...So my advice to all the candidates is: Keep talking about the fantasy Middle East. I can always use a good bedtime story to fall asleep. But get ready for the real thing. This is not your grandfather’s Israel anymore, it’s not your oil company’s Saudi Arabia anymore, it’s not your NATO’s Turkey anymore, it’s not your cabdriver’s Iran anymore and it’s not your radical chic college professor’s Palestine anymore. It’s a wholly different beast now, slouching toward Bethlehem.


If you're expecting any of Canada's political leaders to have the sand to recognize the obvious, don't hold your breath. Immediately you treat Israel and the Palestinian territories as a one-nation state, you have to explain your tolerance for the enslavement of the Palestinian people in their own homeland. Maybe we'll just turn our back on them as we've done to so many others in so many places.


Will 2017 Be the Year of the Great Global Migration?

The Disaffected Lib - 14 hours 13 min ago

It's going to happen and, when it does, it will eclipse anything we experienced in 2015. "It" refers to the first of what is predicted to become a constant wave of migrants seeking to move to safety ever further poleward.

Why 2017? Because you can't live forever in a place without water. A report yesterday in The Guardian dealt with new findings that more than 4-billion of us now experience severe water shortage for at least one month per year. As you can see in the graphic below, a good many of them endure several months of severe water scarcity every year. The kicker is that this is a situation that's only going to continue to worsen.


Africanews.com reports that severe drought triggered by the latest El Nino is expected to persist across parts of Africa, Central America and Asia into 2017.

Agence France Presse warns that severe, extended drought is threatening food security across southern Africa.

Toward the Horn of Africa, Ethiopia is enduring its worst drought in 50-years and is expected to need tens, possibly hundreds of millions of dollars in food aid this year. Is that the same Ethiopia that regularly needs famine relief? Why yes. The same Ethiopia where foreign nations have been snatching up the best farmland for years, displacing locals from their historic plots? Indeed, one and the same. Odd that you would notice given that this is becoming standard practice among the poorest, most food insecure nations of the world. They're impoverished, damn it. Poor people are the easiest to throw off their ancestral lands. Don't get too worked up about it, though. The countries who most often take advantage of the little folks are in many cases nations we consider our friends and trading partners.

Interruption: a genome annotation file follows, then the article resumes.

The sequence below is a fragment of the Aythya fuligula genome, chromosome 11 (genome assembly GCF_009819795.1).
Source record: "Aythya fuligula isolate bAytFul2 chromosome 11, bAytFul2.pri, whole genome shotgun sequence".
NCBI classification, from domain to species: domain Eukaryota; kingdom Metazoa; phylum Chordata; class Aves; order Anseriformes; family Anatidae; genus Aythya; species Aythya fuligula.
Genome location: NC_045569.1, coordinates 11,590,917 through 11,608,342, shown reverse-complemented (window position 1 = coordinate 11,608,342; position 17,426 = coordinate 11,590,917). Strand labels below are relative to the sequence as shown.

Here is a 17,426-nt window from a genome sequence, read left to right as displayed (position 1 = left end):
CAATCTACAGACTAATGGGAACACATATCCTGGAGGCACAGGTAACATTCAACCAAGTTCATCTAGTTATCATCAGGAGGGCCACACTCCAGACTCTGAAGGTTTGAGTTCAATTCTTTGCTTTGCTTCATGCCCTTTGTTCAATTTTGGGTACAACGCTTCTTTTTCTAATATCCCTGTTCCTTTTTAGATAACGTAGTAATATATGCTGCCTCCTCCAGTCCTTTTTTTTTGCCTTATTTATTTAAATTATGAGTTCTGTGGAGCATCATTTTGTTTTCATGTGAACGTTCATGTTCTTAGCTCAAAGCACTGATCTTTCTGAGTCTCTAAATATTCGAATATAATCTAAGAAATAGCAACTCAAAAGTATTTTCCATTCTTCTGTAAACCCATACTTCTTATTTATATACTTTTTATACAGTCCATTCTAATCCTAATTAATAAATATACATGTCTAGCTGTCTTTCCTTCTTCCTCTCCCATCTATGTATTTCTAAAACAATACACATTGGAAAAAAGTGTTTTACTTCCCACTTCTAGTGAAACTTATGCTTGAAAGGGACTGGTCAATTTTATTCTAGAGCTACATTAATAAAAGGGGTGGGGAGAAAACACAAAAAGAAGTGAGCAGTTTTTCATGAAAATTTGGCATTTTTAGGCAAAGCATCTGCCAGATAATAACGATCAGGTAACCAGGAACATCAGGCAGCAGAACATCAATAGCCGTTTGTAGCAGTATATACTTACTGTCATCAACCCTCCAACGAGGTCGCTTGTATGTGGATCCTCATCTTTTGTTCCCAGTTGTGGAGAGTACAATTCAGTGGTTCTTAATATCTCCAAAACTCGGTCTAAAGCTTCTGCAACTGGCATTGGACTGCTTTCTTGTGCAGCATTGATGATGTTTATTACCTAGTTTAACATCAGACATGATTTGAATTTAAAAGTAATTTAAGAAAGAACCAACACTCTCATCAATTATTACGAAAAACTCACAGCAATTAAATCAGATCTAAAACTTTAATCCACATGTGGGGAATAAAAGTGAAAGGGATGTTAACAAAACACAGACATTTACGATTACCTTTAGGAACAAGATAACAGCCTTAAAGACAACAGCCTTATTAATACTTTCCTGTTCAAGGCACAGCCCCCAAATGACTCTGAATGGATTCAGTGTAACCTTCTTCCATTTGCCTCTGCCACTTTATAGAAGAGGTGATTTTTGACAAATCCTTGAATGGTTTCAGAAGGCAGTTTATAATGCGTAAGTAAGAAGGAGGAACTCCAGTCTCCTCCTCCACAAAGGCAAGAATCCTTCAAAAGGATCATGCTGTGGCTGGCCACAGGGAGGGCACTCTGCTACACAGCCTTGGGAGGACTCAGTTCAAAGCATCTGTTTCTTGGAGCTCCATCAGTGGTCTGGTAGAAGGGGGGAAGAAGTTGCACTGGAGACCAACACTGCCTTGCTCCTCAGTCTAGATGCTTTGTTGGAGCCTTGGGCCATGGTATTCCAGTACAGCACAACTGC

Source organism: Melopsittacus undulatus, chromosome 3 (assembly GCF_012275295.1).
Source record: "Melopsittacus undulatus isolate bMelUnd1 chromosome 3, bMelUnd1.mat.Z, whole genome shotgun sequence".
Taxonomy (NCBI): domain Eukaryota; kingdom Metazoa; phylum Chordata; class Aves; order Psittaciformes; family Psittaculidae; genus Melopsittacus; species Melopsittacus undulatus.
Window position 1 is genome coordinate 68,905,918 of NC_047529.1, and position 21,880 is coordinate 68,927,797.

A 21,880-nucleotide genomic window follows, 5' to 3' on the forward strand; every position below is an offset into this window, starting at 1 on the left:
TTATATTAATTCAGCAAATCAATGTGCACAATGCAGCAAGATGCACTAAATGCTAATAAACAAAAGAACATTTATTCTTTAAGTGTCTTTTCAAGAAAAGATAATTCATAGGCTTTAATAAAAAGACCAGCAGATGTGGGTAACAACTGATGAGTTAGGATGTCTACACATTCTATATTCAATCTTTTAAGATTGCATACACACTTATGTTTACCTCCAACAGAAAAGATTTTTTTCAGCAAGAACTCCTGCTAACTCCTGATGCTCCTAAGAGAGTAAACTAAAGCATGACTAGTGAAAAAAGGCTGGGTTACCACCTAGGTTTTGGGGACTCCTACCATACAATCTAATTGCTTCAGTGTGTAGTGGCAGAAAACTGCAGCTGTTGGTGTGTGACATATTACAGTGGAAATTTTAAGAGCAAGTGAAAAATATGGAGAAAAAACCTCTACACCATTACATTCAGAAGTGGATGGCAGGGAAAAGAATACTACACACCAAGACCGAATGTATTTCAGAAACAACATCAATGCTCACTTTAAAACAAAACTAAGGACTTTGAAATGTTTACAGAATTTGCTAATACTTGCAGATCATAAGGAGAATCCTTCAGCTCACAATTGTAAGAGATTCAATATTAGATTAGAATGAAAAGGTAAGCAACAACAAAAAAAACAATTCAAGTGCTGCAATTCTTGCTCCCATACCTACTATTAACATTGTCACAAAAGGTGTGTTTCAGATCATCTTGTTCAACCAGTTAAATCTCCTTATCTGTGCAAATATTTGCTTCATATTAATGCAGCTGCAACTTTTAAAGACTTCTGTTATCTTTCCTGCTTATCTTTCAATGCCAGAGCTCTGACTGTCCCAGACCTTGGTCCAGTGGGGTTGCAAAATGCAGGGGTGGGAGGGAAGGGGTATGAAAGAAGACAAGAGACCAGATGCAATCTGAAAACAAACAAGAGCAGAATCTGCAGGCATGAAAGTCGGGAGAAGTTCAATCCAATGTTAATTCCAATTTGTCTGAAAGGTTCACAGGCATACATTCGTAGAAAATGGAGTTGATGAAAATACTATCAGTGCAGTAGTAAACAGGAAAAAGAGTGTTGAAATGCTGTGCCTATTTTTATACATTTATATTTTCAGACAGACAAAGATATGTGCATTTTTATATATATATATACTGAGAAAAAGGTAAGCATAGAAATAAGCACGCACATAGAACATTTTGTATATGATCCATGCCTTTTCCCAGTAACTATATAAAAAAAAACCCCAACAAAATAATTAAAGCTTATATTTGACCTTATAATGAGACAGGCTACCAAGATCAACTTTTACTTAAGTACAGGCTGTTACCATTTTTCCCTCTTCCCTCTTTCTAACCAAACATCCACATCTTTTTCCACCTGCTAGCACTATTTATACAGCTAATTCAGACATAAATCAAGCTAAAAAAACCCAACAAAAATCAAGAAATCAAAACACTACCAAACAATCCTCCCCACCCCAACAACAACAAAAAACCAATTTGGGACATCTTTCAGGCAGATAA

Imagine If You Were Like Most People on Earth

The Disaffected Lib - 15 hours 11 min ago

Thank your lucky stars you're not. You're Canadian which is another way of saying very, very fortunate.

A new study finds that almost two-thirds of mankind endures a severe water shortage for at least one month in any year. Some places experience near constant water insecurity. It's bad and it's going to get worse.

If you look at environmental problems, [water scarcity] is certainly the top problem,” said Prof Arjen Hoekstra, at the University of Twente in the Netherlands and who led the new research. “One place where it is very, very acute is in Yemen.”